Sandia’s Detection at the Limit Research Challenge aims to push the limit of what can reliably be detected by sensors. It’s a tall order. Detectable signals range from nuclear
What makes the vast challenge achievable is the team’s concentration on Sandia’s national security missions, ranging from satellite systems for defense and treaty monitoring to global threat reduction areas such as detecting chemical or biological agents and nuclear weapons.
“The Research Challenges are trying to bring together the science and technology community with the mission community and throughout almost every mission space we need to sense things. Even though the topic is extremely broad, by focusing on priority mission needs, it helps us to have a reasonable scope,” says Mary Crawford, a senior scientist in the Research Challenge.
Researchers from Sandia’s mission community are acutely aware of their sensing needs and limitations. For example, a sensor for a satellite system must be light and energy-efficient but able to detect an important color, or wavelength, of light. Researchers from the science community are experts in developing fields such as optoelectronics or phononics, says Wahid Hermina, a lead senior manager for the Research Challenge.
“The Detection at the Limit Research Challenge represents a seminal opportunity to Sandia as numerous government organizations strive to detect ever smaller signals,
Exquisite knowledge of what is seen
The first mission area the Detection at the Limit Research Challenge focused on was satellite sensors being developed through the Smart Sensors Technologies Grand Challenge Laboratory Directed Research and Development (LDRD) project. “Our first goal is to have exquisite knowledge of observables on the Earth as observed from space. By exquisite knowledge, I mean spatially, temporally and spectrally resolved in-formation,” says Hermina. In essence, the researchers aim to make sensors for satellites that know exactly what they saw — can tell the difference between a threat and smoke from a wildfire — where it was and when it appeared.
Sensors on satellites need to work in extreme environments, such as huge temperature swings and the high radiation in space. Often these conditions can make off-the-shelf detectors unusable, says Crawford. This is one reason why the researchers are interested in this challenge. Hermina adds that by “pushing the limits of the state-of-the-art in measurement” they can make sensors that can handle these environments while also being more sensitive.
Many innovations, for example, developing micro-scale sensors using nanoscale physics, have come from LDRD projects, including some projects conducted with partner universities. These basic research projects have contributed new ways of detecting infrared radiation, visible light and ultraviolet light — a wide region of the electromagnetic spectrum.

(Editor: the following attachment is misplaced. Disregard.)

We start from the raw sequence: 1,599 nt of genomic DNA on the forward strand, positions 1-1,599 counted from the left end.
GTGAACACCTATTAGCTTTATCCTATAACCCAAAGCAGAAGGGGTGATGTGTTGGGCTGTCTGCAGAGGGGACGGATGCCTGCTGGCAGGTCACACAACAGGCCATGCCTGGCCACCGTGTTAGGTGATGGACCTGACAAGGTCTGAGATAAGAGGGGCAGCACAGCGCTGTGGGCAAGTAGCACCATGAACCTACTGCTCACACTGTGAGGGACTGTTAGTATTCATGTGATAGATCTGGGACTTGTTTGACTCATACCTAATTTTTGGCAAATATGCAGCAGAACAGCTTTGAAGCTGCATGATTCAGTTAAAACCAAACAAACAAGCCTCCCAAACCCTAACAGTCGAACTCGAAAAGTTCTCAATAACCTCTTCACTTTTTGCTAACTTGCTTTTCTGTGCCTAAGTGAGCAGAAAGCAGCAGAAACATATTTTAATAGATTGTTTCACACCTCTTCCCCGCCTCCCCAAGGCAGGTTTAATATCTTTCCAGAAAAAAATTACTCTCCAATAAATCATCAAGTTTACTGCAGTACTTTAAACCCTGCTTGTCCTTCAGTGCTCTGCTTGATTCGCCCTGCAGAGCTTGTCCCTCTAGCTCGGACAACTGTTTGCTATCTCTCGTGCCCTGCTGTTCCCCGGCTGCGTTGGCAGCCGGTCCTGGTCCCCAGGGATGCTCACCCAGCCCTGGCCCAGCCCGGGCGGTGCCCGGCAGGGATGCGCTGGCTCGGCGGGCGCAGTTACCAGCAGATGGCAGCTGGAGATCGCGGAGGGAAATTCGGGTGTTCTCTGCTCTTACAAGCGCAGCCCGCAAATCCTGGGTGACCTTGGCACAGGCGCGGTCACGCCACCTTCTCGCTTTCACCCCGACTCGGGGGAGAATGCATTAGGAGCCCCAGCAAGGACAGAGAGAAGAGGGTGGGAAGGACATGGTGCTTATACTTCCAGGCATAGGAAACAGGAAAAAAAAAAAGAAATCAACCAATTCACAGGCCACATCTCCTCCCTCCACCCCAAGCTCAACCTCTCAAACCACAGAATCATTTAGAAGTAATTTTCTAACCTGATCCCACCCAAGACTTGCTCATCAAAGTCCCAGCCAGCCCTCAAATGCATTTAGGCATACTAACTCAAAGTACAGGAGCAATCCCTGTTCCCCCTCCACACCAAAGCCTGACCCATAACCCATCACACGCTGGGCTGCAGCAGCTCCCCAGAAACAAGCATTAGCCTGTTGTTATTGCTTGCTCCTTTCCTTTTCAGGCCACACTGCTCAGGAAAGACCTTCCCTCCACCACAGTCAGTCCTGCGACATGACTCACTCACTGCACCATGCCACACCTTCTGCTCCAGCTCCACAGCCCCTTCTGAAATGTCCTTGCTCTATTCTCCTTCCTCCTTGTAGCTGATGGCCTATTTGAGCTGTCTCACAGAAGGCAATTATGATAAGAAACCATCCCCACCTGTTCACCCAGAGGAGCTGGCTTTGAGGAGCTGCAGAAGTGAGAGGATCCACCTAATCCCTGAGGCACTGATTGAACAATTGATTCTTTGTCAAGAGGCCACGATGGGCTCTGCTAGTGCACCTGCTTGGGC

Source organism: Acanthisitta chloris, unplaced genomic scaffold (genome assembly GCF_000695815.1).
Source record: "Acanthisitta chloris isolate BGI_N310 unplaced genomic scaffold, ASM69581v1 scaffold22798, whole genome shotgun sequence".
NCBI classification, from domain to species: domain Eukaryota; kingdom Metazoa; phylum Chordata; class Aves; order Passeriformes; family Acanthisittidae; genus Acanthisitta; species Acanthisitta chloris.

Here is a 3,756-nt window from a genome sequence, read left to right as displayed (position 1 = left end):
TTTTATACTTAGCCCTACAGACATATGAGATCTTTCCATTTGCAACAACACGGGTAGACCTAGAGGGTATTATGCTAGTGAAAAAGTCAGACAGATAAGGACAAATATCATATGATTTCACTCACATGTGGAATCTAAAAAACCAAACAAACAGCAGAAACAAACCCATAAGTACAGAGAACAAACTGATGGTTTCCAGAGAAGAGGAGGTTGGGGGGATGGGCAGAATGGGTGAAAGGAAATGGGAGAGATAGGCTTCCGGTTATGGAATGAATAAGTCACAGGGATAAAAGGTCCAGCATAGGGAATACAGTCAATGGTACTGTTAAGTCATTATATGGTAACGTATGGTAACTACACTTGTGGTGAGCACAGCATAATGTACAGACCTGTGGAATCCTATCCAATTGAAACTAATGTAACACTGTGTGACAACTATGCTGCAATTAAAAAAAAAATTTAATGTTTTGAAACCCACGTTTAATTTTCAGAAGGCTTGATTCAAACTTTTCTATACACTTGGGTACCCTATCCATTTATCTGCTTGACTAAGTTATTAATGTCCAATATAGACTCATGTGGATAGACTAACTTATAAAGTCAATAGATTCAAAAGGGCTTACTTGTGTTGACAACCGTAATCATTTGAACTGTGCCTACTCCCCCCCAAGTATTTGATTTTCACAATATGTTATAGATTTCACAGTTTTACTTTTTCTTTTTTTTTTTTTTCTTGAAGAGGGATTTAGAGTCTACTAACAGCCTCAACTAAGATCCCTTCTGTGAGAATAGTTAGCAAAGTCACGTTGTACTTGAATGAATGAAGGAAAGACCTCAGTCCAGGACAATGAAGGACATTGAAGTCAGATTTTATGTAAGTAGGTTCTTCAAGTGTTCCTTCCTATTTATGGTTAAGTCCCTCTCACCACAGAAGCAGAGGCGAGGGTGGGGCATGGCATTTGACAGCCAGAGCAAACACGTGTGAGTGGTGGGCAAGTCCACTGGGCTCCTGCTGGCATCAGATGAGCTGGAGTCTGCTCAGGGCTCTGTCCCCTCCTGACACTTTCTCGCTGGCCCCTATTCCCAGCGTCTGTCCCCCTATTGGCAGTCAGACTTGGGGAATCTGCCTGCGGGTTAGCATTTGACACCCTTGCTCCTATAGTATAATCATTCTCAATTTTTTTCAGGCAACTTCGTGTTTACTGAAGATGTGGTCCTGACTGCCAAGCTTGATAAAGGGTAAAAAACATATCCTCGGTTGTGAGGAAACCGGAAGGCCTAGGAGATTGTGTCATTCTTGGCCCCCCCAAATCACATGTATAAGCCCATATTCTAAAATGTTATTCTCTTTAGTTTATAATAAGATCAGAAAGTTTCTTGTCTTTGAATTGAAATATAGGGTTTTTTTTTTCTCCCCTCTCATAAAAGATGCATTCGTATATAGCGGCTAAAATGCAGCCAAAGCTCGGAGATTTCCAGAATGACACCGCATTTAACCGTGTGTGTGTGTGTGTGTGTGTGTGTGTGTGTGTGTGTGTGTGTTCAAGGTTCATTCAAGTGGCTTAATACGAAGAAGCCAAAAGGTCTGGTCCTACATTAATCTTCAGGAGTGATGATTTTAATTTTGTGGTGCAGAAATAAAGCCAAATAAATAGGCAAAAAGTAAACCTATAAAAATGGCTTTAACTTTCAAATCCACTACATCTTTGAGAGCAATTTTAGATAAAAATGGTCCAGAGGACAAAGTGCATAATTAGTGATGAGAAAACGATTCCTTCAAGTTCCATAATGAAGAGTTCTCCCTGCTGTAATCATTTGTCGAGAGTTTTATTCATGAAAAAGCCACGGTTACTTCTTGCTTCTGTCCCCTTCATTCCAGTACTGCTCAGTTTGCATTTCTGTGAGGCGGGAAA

Researchers on the Smart Sensors Technologies Grand Challenge LDRD project also collaborate with the Power on Demand and Data Science Research Challenges, says Crawford. The Power on Demand researchers aid Smart Sensors Technologies in producing small and efficient power sources for the sensors. The Data Science researchers help Smart Sensors Technologies determine how best to process and download all the detailed data generated by their new sensors.
The Grand Challenge aims to push the limits of detection, not replicate abilities already present in commercial sensors. However, if Sandia’s new sensors have uses beyond the national security sphere, they will license the technology to others, as Sandia routinely does, says Hermina.
Next-generation sensors for nuclear weapons
The next national security need the Research Challenge will spotlight is nuclear weapons. Nuclear weapons need next-generation sensors that can evaluate the state of health of the weapon as indicated by measurements such as chemical composition. Also, next-generation nuclear weapons will need new sensors capable of measuring shock, acceleration and position.
An important part of making progress in this area is getting the nuclear weapons experts and the science and technology experts together and speaking the same language. To this end, the Detection at the Limit Research Challenge has hosted three workshops that brought together about 100 researchers from across Sandia. A major goal was cross-education, says Crawford. Experts in scientific fields such as quantum sensing gave seminars on the current state of the art. Nuclear weapons engineers gave seminars on their future needs, and, in brainstorming sessions, researchers from both groups considered how to bridge the gap so that the emerging technologies could address anticipated needs, Crawford says.
“We’re trying to nucleate a new Grand Challenge LDRD idea, which is at the crossroads of what the future mission needs are and what the cutting-edge science can accomplish,” Crawford says, “I think it’s really all about bringing those two communities together to address critical problems.”
The Detection at the Limit Research Challenge is well situated to play a major role helping Sandia continue its legacy of national security work.
“Sandia’s ability to serve future national security needs will hinge on our commitment to creating, developing and deploying technologies and systems that will enable us to help our customers know as much as possible about their targets of interest,” says Medina.